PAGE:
Developers, mark your calendars for, eh, “early spring.”
That’s when Apple will start requiring apps and advertisers to get permission before they can use the IDFA for tracking and ad targeting.
After leaving developers on tenterhooks for months, Apple finally shared its broad timeline for AppTrackingTransparenency (ATT) implementation in a blog post on Thursday, which also happens to be Data Privacy Day, an annual international event that aims to raise awareness and promote privacy and data protection best practices.
To commemorate the day, Apple CEO Tim Cook shared his unvarnished thoughts on what he referred to, and not for the first time, as the “data industrial complex.”
“If we accept as normal and unavoidable that everything in our lives can be aggregated and sold, we lose so much more than data,” he said during a virtual panel discussion as part of the 2021 Computers, Privacy and Data Protection conference. “We lose the freedom to be human.”
The general consternation that’s been swirling in the mobile ad industry around ATT is just a “microcosm of the debate that we have been having for a long time – one where our point of view is very clear,” Cook said.
“Technology does not need vast troves of personal data stitched together across dozens of websites and apps in order to succeed,” he said. “Advertising has existed and thrived for decades without [that].”
The point of ATT, Cook stressed, is to give app users a say over how their data is handled.
Cook claimed that Apple has “worked closely with developers to give them the time and resources” to implement ATT, although there are a lot of developers out there that might disagree with that statement.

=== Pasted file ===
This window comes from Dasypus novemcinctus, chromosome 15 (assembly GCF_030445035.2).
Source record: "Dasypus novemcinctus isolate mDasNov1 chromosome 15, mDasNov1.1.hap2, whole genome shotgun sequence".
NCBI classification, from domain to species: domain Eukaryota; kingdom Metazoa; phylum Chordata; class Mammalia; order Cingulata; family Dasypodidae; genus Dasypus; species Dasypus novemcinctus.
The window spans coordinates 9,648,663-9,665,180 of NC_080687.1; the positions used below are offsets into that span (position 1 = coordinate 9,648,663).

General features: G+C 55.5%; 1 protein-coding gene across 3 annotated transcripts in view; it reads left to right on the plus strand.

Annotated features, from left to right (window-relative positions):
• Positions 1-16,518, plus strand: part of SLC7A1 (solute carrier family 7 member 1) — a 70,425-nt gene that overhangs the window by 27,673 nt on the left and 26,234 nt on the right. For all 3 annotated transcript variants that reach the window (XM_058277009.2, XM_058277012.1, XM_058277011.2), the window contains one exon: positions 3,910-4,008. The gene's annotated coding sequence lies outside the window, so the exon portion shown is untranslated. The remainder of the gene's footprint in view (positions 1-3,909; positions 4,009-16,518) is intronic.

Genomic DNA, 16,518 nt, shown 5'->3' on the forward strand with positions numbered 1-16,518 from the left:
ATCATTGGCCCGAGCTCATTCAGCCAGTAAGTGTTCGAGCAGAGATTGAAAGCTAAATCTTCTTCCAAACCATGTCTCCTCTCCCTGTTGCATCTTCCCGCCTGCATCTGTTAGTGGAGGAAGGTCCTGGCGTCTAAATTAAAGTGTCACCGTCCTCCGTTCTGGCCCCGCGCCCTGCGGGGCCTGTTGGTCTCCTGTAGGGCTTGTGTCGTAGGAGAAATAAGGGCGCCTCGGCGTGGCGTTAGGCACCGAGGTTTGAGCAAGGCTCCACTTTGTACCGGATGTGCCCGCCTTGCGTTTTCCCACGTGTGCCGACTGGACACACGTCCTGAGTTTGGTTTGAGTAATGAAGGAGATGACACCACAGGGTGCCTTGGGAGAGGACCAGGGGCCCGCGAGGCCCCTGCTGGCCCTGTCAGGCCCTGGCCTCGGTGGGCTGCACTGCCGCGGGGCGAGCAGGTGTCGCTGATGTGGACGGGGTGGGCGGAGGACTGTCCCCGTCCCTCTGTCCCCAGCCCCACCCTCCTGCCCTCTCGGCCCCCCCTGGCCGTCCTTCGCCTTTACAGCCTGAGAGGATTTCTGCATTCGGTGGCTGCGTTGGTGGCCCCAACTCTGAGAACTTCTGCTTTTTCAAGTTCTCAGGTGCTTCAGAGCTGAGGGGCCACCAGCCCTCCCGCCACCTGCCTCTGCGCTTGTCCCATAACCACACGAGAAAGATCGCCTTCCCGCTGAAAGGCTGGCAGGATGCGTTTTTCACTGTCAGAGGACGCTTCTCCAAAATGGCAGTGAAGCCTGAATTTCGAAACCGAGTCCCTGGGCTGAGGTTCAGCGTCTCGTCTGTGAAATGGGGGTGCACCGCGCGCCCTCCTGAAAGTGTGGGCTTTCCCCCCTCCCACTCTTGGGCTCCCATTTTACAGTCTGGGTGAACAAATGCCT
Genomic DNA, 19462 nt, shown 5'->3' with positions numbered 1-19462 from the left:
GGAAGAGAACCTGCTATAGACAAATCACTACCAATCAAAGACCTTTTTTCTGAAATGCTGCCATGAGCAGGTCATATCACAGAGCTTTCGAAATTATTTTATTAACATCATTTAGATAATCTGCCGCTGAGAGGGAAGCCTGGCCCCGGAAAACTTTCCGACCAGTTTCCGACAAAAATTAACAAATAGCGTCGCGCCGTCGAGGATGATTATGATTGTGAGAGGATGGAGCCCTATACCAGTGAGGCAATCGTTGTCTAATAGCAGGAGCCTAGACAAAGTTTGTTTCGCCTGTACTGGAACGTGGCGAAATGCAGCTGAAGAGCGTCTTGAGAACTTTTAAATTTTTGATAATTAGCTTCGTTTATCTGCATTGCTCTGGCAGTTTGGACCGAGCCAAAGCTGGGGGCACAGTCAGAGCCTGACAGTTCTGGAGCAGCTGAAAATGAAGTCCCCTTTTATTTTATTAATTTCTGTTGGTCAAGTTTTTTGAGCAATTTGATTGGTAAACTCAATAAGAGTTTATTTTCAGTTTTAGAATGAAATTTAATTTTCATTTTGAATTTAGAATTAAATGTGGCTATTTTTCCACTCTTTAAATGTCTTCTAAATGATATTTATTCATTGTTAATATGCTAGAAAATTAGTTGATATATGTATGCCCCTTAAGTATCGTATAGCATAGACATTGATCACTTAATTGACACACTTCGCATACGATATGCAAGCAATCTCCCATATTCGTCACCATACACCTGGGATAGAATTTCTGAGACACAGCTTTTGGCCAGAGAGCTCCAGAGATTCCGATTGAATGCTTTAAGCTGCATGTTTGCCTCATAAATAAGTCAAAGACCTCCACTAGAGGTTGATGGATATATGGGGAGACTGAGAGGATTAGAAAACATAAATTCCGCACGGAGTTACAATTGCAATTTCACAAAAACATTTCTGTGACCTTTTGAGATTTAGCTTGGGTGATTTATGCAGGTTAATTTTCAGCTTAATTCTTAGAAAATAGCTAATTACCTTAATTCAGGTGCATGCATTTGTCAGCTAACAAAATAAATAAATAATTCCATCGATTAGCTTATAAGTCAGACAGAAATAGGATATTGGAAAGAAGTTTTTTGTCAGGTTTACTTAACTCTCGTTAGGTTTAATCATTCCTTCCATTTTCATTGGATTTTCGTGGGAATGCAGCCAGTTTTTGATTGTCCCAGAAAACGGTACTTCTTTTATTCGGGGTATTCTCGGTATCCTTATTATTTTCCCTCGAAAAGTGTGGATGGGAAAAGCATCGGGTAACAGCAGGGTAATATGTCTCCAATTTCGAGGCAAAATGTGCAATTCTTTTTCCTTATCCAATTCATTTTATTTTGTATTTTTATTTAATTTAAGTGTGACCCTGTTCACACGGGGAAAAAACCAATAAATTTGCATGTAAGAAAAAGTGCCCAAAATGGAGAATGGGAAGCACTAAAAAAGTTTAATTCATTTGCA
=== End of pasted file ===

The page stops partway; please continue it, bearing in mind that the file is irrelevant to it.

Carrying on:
But in the eyes of Apple and regulators, particularly in Europe, ad tech has become synonymous with bad behavior and opacity.
“There are hundreds of ad tech companies tracking users and these entities are totally unknown to users,” said Marcel Kolaja, a Czech politician and a VP of the European Parliament. “The opacity of the ad tech system is clearly one of the issues.”
On the one hand, explaining the programmatic supply chain to the average consumer and then expecting them to make an informed choice is a nonstarter.
But on the other, it’s a “false dichotomy” to claim that the collection of “unlimited personal data” is necessary to provide a good digital experience, said Jane Horvath, Apple’s senior director for global privacy.
“At the end of the day, all we’re doing with the AppTrackingTransparency framework is giving users choice and asking individuals whether they want to be tracked or not,” Horvath said. “Isn’t it odd that some people don’t want users to have the choice over whether or not they are tracked with clear or precise language?”
New Zealand’s privacy commissioner, John Edwards, who was moderating the discussion, put it another way: “If you don’t have enough confidence in your business model to be transparent with your users, maybe you need to question your business model?”
But anyone who suggests that privacy changes will ruin the business of the internet is mistaken, because “the web is already broken,” said Mozilla’s chief security officer Marshall Erwin – and “especially advertising.”
Although Mozilla tries to be mindful of feedback from the industry whenever it makes a privacy update to Firefox, it sees resistance “as a positive sign we’re on the right track,” Erwin said.
“Every major privacy initiative Mozilla has tried to lead and drive over the last decade has resulted in a significant amount of pushback from the part of the industry that wants to retain their somewhat illegitimate foothold,” he said. “If we are not doing things that make people a little bit uncomfortable, even a little bit upset, then we are probably not doing the right thing to fix the internet.”